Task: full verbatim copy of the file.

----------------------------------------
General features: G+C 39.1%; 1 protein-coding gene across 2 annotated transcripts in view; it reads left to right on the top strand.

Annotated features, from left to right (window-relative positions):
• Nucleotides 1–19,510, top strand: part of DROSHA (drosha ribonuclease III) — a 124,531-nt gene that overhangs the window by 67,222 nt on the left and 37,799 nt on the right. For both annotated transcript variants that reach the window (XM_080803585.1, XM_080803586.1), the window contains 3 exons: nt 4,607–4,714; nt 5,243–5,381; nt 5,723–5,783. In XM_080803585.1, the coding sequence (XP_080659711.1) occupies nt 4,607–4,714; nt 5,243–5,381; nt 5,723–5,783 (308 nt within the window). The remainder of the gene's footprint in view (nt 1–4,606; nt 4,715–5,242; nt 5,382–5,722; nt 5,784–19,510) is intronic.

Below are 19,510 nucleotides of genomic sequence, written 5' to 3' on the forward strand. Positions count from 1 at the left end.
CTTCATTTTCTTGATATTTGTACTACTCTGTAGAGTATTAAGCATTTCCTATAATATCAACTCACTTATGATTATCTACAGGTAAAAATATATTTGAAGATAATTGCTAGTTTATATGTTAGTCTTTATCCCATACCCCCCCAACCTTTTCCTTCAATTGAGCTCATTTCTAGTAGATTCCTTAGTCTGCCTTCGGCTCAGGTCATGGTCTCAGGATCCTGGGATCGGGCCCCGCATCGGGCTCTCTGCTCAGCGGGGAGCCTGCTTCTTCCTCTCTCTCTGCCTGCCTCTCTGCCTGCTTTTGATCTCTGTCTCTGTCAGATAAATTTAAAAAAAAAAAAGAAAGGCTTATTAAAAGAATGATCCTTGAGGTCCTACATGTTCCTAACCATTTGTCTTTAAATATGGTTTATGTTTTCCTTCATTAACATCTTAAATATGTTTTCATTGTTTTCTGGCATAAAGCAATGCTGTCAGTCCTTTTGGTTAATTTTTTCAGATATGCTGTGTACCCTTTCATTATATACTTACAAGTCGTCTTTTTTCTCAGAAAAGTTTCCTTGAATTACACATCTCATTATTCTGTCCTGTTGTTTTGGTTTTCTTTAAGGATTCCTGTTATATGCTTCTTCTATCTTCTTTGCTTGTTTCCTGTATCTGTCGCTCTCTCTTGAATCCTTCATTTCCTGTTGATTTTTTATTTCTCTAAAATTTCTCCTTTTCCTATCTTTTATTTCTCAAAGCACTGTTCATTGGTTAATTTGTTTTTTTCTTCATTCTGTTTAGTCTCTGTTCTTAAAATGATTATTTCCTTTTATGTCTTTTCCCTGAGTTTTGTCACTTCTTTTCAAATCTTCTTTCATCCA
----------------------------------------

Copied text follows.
General features: G+C 39.1%; 1 protein-coding gene across 2 annotated transcripts in view; it reads left to right on the top strand.

Annotated features, from left to right (window-relative positions):
• Nucleotides 1–19,510, top strand: part of DROSHA (drosha ribonuclease III) — a 124,531-nt gene that overhangs the window by 67,222 nt on the left and 37,799 nt on the right. For both annotated transcript variants that reach the window (XM_080803585.1, XM_080803586.1), the window contains 3 exons: nt 4,607–4,714; nt 5,243–5,381; nt 5,723–5,783. In XM_080803585.1, the coding sequence (XP_080659711.1) occupies nt 4,607–4,714; nt 5,243–5,381; nt 5,723–5,783 (308 nt within the window). The remainder of the gene's footprint in view (nt 1–4,606; nt 4,715–5,242; nt 5,382–5,722; nt 5,784–19,510) is intronic.

Below are 19,510 nucleotides of genomic sequence, written 5' to 3' on the forward strand. Positions count from 1 at the left end.
CTTCATTTTCTTGATATTTGTACTACTCTGTAGAGTATTAAGCATTTCCTATAATATCAACTCACTTATGATTATCTACAGGTAAAAATATATTTGAAGATAATTGCTAGTTTATATGTTAGTCTTTATCCCATACCCCCCCAACCTTTTCCTTCAATTGAGCTCATTTCTAGTAGATTCCTTAGTCTGCCTTCGGCTCAGGTCATGGTCTCAGGATCCTGGGATCGGGCCCCGCATCGGGCTCTCTGCTCAGCGGGGAGCCTGCTTCTTCCTCTCTCTCTGCCTGCCTCTCTGCCTGCTTTTGATCTCTGTCTCTGTCAGATAAATTTAAAAAAAAAAAAGAAAGGCTTATTAAAAGAATGATCCTTGAGGTCCTACATGTTCCTAACCATTTGTCTTTAAATATGGTTTATGTTTTCCTTCATTAACATCTTAAATATGTTTTCATTGTTTTCTGGCATAAAGCAATGCTGTCAGTCCTTTTGGTTAATTTTTTCAGATATGCTGTGTACCCTTTCATTATATACTTACAAGTCGTCTTTTTTCTCAGAAAAGTTTCCTTGAATTACACATCTCATTATTCTGTCCTGTTGTTTTGGTTTTCTTTAAGGATTCCTGTTATATGCTTCTTCTATCTTCTTTGCTTGTTTCCTGTATCTGTCGCTCTCTCTTGAATCCTTCATTTCCTGTTGATTTTTTATTTCTCTAAAATTTCTCCTTTTCCTATCTTTTATTTCTCAAAGCACTGTTCATTGGTTAATTTGTTTTTTTCTTCATTCTGTTTAGTCTCTGTTCTTAAAATGATTATTTCCTTTTATGTCTTTTCCCTGAGTTTTGTCACTTCTTTTCAAATCTTCTTTCATCCA